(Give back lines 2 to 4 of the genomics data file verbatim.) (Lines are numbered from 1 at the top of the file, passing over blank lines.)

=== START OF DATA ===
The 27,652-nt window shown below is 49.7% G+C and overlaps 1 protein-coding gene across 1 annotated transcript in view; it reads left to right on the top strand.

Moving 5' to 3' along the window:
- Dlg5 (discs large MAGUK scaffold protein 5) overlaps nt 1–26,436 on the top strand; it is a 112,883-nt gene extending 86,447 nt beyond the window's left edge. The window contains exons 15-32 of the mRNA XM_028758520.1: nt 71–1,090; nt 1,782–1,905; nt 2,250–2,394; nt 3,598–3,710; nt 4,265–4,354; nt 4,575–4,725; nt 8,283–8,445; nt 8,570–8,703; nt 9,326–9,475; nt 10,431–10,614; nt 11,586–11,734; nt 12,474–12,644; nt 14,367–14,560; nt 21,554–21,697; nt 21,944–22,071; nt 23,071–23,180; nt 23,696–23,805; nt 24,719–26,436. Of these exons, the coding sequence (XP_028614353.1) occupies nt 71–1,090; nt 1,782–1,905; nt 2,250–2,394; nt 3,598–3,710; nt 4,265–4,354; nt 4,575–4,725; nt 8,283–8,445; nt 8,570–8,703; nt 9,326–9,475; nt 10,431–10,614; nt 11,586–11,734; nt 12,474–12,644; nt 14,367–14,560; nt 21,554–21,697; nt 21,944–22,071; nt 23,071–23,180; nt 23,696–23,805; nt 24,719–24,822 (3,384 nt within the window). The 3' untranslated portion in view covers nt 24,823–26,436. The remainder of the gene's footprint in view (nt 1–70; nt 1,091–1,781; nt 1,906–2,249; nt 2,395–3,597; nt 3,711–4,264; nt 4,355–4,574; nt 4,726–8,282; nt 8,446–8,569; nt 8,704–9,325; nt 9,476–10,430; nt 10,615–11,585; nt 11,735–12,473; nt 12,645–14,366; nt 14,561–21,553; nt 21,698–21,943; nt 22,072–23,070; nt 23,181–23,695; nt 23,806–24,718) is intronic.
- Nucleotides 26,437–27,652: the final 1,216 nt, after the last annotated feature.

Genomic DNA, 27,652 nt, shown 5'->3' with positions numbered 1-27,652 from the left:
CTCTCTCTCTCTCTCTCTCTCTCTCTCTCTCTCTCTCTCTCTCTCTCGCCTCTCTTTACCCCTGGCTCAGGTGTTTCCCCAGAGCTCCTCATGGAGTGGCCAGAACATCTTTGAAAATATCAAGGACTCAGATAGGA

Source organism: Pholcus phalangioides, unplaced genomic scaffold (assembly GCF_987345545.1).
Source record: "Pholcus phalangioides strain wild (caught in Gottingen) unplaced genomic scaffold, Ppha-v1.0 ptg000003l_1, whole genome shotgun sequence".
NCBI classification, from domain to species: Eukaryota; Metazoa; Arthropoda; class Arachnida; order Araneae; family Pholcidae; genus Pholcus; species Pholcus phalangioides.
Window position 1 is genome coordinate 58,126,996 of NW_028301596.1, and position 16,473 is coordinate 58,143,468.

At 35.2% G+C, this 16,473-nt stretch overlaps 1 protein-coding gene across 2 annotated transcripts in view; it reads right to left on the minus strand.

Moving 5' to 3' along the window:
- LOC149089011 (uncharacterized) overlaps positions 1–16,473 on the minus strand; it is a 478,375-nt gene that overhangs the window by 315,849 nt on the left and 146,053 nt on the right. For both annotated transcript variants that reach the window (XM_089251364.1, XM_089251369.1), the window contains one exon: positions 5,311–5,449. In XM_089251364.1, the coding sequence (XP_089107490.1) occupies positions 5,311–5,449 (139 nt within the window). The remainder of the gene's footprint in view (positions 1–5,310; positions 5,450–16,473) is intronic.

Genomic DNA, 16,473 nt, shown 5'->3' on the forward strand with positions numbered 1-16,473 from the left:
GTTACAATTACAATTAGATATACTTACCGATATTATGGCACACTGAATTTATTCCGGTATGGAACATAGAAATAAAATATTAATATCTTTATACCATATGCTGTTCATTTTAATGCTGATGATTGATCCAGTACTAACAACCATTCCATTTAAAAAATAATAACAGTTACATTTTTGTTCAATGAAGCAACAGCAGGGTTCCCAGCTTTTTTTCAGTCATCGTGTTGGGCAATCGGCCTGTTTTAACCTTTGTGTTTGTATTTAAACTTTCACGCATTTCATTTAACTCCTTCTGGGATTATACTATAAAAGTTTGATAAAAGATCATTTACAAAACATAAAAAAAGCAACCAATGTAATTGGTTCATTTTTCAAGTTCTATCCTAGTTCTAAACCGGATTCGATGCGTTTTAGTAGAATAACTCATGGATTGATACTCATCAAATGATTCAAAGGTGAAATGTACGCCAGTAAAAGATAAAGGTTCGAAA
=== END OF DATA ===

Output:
Moving 5' to 3' along the window:
- Dlg5 (discs large MAGUK scaffold protein 5) overlaps nt 1–26,436 on the top strand; it is a 112,883-nt gene extending 86,447 nt beyond the window's left edge. The window contains exons 15-32 of the mRNA XM_028758520.1: nt 71–1,090; nt 1,782–1,905; nt 2,250–2,394; nt 3,598–3,710; nt 4,265–4,354; nt 4,575–4,725; nt 8,283–8,445; nt 8,570–8,703; nt 9,326–9,475; nt 10,431–10,614; nt 11,586–11,734; nt 12,474–12,644; nt 14,367–14,560; nt 21,554–21,697; nt 21,944–22,071; nt 23,071–23,180; nt 23,696–23,805; nt 24,719–26,436. Of these exons, the coding sequence (XP_028614353.1) occupies nt 71–1,090; nt 1,782–1,905; nt 2,250–2,394; nt 3,598–3,710; nt 4,265–4,354; nt 4,575–4,725; nt 8,283–8,445; nt 8,570–8,703; nt 9,326–9,475; nt 10,431–10,614; nt 11,586–11,734; nt 12,474–12,644; nt 14,367–14,560; nt 21,554–21,697; nt 21,944–22,071; nt 23,071–23,180; nt 23,696–23,805; nt 24,719–24,822 (3,384 nt within the window). The 3' untranslated portion in view covers nt 24,823–26,436. The remainder of the gene's footprint in view (nt 1–70; nt 1,091–1,781; nt 1,906–2,249; nt 2,395–3,597; nt 3,711–4,264; nt 4,355–4,574; nt 4,726–8,282; nt 8,446–8,569; nt 8,704–9,325; nt 9,476–10,430; nt 10,615–11,585; nt 11,735–12,473; nt 12,645–14,366; nt 14,561–21,553; nt 21,698–21,943; nt 22,072–23,070; nt 23,181–23,695; nt 23,806–24,718) is intronic.
- Nucleotides 26,437–27,652: the final 1,216 nt, after the last annotated feature.